House Republicans begin campaigning for Ways and Means chairmanship

House Republicans begin campaigning for Ways and Means chairmanship


The House Ways and Means Committee is poised to have a new chairman in 2023, igniting jockeying amongst Republicans vying for the position that has massive power to write tax laws that enormously influence the municipal market.

Rep. Devin Nunes, R-Calif., was expected to succeed current top Republican on the House Ways and Means Committee Kevin Brady, R-Tex., until last week, when he announced his retirement from Congress in order to helm former President Trump’s new media venture.

Democrats currently control the House with a six-member majority, its thinnest since the 46th Congress in the late 19th century. It has been historical precedent when the President’s own party controls the House for that party to lose seats during midterm elections. In 2018, the Republican Party lost 40 House seats.

If the House is under Republican control following midterm elections in 2022, it may seek to roll back parts of any of the Joe Biden agenda that becomes law between now and then. While it was Brady who piloted Ways and Means to pass the Tax Cuts and Jobs Act that eliminated advance refunding, the muni market generally considers itself non-partisan and muni advocates believe they have Republican support for muni-friendly measures.

“I think we do have a fair amount of Republican support even in the House,” said Emily Brock, director of the federal liaison center at the Government Finance Officers Association.

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Vern Buchanan is a top contender among Republicans vying for the powerful chairmanship.

Those positioned to succeed Brady and become chairman if Republicans take control are Vern Buchanan, R-Fla., who turned his campaign for chairman up a notch following Nunes’ decision to retire, and has been soliciting backers by handing out lists of his accomplishments to his Republican colleagues in the House.

“Best of luck to my friend and colleague, Devin Nunes,” Buchanan said in a statement. “He’s a champion for freedom and conservative values and will be greatly missed. As I indicated earlier this year, I will be running for the Ways and Means chairmanship, but my first priority is to help Republicans win back the U.S. House majority in 2022.”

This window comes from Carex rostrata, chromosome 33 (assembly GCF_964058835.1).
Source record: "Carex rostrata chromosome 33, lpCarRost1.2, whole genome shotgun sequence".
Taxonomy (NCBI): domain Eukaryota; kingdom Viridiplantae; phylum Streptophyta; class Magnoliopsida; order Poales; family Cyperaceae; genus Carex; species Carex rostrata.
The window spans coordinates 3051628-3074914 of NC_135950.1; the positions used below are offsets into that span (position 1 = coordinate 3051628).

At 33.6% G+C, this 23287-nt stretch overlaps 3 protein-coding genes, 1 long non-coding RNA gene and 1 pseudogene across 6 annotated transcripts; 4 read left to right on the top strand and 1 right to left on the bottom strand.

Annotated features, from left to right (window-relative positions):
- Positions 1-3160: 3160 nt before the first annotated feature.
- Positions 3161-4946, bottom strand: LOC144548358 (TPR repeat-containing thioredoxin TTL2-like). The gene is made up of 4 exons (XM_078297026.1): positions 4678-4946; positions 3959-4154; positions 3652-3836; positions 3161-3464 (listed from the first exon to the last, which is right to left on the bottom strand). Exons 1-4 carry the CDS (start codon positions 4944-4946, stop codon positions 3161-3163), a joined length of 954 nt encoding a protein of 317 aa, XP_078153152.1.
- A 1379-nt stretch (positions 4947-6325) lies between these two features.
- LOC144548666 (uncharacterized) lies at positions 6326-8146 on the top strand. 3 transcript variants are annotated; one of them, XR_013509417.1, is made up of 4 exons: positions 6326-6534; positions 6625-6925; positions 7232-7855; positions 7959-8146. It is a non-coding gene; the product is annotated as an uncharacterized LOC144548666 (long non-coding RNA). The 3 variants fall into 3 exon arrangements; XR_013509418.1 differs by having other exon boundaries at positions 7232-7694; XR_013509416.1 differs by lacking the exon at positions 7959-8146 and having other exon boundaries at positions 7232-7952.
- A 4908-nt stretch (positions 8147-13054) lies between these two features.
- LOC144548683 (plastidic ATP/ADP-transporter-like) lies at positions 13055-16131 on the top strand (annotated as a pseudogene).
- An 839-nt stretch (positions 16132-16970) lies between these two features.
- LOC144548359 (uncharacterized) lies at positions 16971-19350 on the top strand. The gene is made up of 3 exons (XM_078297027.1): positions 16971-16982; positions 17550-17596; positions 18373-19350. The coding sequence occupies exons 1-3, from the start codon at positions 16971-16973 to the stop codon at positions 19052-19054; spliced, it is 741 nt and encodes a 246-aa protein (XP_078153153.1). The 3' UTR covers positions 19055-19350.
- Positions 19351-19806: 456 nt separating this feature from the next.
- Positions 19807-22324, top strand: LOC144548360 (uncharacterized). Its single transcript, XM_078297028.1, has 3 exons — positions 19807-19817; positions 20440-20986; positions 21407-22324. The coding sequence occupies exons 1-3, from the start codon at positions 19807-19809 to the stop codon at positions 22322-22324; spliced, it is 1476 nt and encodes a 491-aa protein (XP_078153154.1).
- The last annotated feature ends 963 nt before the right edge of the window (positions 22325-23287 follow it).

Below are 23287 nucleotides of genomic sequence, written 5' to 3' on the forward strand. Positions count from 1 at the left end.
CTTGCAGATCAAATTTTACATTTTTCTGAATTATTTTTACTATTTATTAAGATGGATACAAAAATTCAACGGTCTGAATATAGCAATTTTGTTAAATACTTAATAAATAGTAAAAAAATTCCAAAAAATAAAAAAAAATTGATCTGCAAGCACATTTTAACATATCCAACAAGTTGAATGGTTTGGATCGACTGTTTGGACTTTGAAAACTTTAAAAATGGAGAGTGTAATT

Buchanan has been a member of Congress since 2005. He is one of the wealthiest members of Congress, and his office consistently touts his ability to work across the aisle. He ranks 67th on The Lugar Center’s Bipartisan Index and in 2020 was ranked highest among the 29-member Florida delegation by the U.S. Chamber of Commerce for his record of bipartisanship and creating jobs.

GFOA’s Brock also mentioned that Buchanan has some local government experience, leading the Florida Chamber of Commerce, and has expressed familiarity with muni bonds during the few times that GFOA has met with him, which is an important step, she says.

Adrian Smith, R-Nebraska, is another viable candidate who has served with Buchanan on the Ways and Means Committee for about 12 years and is a strong advocate for farming policy, representing one of the largest agricultural districts in the country.

Smith is also an advocate for trade protections and listed trade as “probably the number one issue,” that brought him to depart the Ways and Means Agriculture Subcommittee, but said he is a strong believer in bipartisan efforts to strengthen trade, listing the success of the United States-Mexico-Canada Agreement as a prime example.

But still, Smith, like Buchanan, is a staunch Republican opposed to President Biden’s agenda, which for a time, included muni provisions such as advanced refunding, and a direct-pay bond program, making his bid for fighting for the muni industry tenuous.

“As Republicans, we have a great story to tell about our work to bring economic opportunity to every American,” Smith said. “I am hopeful we will regain majority in the House in 2022 and am eager to serve as the next Ways and Means Chairman and empower members to work as a team to stop Biden’s economic agenda, bring certainty to our tax code, and reconnect Americans on the sidelines with good-paying jobs.”

Other viable candidates include Mike Kelly, R-Pa., another Republican currently serving on the Ways and Means Committee. He has a few years less experience than that of Buchanan or Smith, but isn’t closing any doors as of now.

“It has been the honor of my life to have the opportunity to serve the people of Pennsylvania’s 16th Congressional District and to represent their interest on the Ways and Means Committee,” Kelly said. “I will continue to consider every option that increases the voices of my constituents and their policy concerns in whatever capacity is available to me. Right now, I’m weighing all options.”

Jason Smith, R-Missouri, is also rumored to be considering his own bid for chairmanship in addition to the possibility of replacing the retiring Roy Blunt, R-Missouri, in the Senate.

Despite all contenders being staunch Republicans loyal to President Trump, Buchanan and Smith have both expressed bipartisan tendencies to varying degrees, which could be a starting point.

“You want to be in a bipartisan position, because muni provisions are bipartisan, without a doubt,” Brock said.

While muni advocates are still focused on re-adding their priorities into the Build Back Better bill, a tax extender this year or an Omnibus Bill early in 2022 could be further places the muni industry places its provisions.

“Those are the two most likely vehicles leaving the station over the next six months that we could jump on and of course, those are two things that are going to have to have bipartisan support,” Brock said.

“We haven’t stopped communicating with our Republican champs,” she added.





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